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Keys to the Wat

Whenever possible, we try to bring you the unique, the quirky and the off the beaten track. Occasionally though, we can’t help but point out the obvious—things that everyone knows about but that are so good we just have to mention them. Angkor Wat is one of those.

Chances are if you went to Southeast Asia as a young backpacker and visited Cambodia, you likely saw Angkor. If it’s been a few years its worth another look. Siem Reap is undeniably a zoo, and the ruins can get busy, but there’s a good reason—they are flat out, jaw-droppingly amazing.

There are ways, however, to minimize the heave and press of the crowds. I’d plan on at least two days in the city, and the first thing you should do is have your hotel organize a guide for you (for at least the first day). Hit all the main sites that the masses want to see, and use that to get a feel for the area and the way it’s all laid out. Walk around the main temple (the actual Angkor Wat) and climb to the top of Phnom Bakheng for sunset. It’s busy but do it—it’s worth it.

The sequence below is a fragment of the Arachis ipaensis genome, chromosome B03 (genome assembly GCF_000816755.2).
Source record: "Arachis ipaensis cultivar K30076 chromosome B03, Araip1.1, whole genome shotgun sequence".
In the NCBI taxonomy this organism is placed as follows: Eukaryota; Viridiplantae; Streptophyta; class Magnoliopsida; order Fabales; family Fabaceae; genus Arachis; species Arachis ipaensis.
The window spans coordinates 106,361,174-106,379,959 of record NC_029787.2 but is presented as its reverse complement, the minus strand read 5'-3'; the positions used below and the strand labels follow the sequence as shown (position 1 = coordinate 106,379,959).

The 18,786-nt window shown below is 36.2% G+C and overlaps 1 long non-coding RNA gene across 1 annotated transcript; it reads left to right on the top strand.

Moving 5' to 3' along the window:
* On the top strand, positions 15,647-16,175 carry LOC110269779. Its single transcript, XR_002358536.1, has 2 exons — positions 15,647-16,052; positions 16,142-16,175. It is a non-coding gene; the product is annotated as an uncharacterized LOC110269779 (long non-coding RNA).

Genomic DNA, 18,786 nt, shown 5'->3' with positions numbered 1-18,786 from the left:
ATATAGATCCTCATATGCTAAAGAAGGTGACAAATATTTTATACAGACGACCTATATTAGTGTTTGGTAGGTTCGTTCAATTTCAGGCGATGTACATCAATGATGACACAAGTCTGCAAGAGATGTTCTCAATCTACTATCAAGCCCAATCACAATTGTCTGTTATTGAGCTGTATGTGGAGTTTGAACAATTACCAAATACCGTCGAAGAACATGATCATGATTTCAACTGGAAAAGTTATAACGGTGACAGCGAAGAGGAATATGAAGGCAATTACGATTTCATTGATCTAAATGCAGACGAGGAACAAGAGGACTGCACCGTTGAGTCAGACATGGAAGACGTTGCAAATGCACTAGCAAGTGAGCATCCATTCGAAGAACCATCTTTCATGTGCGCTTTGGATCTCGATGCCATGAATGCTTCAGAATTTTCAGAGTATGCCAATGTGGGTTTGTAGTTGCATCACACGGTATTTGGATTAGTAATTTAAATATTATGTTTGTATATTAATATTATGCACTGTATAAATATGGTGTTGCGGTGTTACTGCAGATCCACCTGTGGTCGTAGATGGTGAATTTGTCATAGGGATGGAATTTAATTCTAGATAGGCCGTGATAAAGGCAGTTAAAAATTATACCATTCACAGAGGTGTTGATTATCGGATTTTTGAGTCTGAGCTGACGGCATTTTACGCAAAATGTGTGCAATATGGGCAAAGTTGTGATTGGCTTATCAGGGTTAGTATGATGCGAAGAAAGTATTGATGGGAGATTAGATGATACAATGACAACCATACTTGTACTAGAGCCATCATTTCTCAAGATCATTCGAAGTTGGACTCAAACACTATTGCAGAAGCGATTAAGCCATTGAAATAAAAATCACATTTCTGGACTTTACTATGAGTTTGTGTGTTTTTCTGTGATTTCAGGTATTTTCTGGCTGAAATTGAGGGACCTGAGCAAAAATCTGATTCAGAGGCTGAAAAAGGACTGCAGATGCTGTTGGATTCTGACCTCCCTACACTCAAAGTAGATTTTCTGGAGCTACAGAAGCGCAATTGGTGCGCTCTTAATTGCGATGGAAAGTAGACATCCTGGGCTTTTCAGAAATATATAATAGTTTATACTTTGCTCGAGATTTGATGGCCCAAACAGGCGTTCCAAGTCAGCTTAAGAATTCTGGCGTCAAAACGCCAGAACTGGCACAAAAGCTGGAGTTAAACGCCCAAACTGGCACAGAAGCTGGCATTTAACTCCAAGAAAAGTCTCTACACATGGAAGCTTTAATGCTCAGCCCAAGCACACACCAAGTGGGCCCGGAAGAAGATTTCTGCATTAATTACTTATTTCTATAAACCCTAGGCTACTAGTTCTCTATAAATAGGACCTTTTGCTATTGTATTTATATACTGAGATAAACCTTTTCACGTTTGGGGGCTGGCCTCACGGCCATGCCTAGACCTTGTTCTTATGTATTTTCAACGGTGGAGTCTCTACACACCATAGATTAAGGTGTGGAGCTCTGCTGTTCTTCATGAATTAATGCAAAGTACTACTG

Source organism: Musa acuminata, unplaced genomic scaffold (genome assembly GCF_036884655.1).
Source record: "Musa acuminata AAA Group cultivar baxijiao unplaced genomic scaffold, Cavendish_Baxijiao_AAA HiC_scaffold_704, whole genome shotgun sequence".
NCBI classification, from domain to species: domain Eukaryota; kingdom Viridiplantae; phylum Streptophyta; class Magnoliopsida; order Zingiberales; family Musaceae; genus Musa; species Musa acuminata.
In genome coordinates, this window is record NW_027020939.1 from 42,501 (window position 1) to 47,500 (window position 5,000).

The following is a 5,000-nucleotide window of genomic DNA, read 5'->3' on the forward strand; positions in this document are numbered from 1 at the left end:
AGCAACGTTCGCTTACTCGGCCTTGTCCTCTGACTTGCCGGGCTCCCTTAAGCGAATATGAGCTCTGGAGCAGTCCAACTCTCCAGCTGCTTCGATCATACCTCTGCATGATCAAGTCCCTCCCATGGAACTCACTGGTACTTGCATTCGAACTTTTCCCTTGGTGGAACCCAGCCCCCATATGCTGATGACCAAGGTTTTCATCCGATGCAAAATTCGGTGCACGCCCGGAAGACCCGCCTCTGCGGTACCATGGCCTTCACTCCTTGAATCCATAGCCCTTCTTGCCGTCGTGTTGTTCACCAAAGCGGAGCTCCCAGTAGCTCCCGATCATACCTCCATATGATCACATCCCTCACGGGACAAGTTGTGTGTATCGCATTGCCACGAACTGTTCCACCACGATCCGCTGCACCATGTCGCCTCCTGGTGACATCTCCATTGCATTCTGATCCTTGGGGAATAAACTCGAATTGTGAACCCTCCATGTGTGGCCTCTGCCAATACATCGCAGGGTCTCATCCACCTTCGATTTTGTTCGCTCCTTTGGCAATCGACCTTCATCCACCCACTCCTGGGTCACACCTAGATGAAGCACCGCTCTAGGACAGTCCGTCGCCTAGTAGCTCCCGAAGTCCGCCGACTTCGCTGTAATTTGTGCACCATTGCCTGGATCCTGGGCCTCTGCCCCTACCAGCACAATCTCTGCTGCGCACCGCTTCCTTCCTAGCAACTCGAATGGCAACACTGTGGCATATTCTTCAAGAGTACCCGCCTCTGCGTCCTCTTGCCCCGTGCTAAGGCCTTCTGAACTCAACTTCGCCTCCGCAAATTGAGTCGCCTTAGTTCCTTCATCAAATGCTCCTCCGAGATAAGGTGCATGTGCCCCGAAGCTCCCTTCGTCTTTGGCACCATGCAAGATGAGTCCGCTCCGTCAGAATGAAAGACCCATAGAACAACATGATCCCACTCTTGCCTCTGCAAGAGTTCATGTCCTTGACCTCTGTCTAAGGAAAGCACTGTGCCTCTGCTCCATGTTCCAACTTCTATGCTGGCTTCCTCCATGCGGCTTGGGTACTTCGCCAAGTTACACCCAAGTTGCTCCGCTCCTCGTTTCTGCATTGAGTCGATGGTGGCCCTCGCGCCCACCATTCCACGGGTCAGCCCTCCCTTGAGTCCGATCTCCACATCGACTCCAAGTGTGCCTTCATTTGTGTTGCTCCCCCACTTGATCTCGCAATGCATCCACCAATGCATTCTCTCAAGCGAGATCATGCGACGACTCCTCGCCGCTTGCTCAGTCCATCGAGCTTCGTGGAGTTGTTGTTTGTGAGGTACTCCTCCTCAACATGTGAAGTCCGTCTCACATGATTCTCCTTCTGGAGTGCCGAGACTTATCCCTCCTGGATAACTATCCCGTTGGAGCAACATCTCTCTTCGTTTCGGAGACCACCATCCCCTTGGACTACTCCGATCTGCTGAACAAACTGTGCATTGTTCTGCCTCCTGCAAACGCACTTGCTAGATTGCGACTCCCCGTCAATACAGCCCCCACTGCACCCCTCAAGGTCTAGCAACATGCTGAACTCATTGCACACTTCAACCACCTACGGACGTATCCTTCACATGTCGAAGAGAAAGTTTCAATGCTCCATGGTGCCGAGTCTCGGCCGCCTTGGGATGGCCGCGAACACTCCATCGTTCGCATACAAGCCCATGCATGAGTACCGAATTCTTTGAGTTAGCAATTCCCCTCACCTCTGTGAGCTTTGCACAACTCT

On the second day, rent a bike and avoid the main entrance. My favorite moment was riding out to the Western Gate and entering the complex. There wasn’t a soul around and I had the amazing faces carved into the gate all to myself. You’ll have a feel for the layout by this point and you can start exploring some of the less-touristed areas of the complex. The pictures above were all taken on busy days, but I managed to find the hidden spots where there were fewer people around. If you take the time you can find the quieter places and appropriately contemplate the faith, imagination, and sheer number of man hours it must have taken to build the place.

Dan Achber is a Trufflepig trip planner who will be attempting to channel the serenity of Angkor to get himself through the long Canadian winter.

The ruins can get busy, but there's a good reason—they are flat out, jaw-droppingly amazing.

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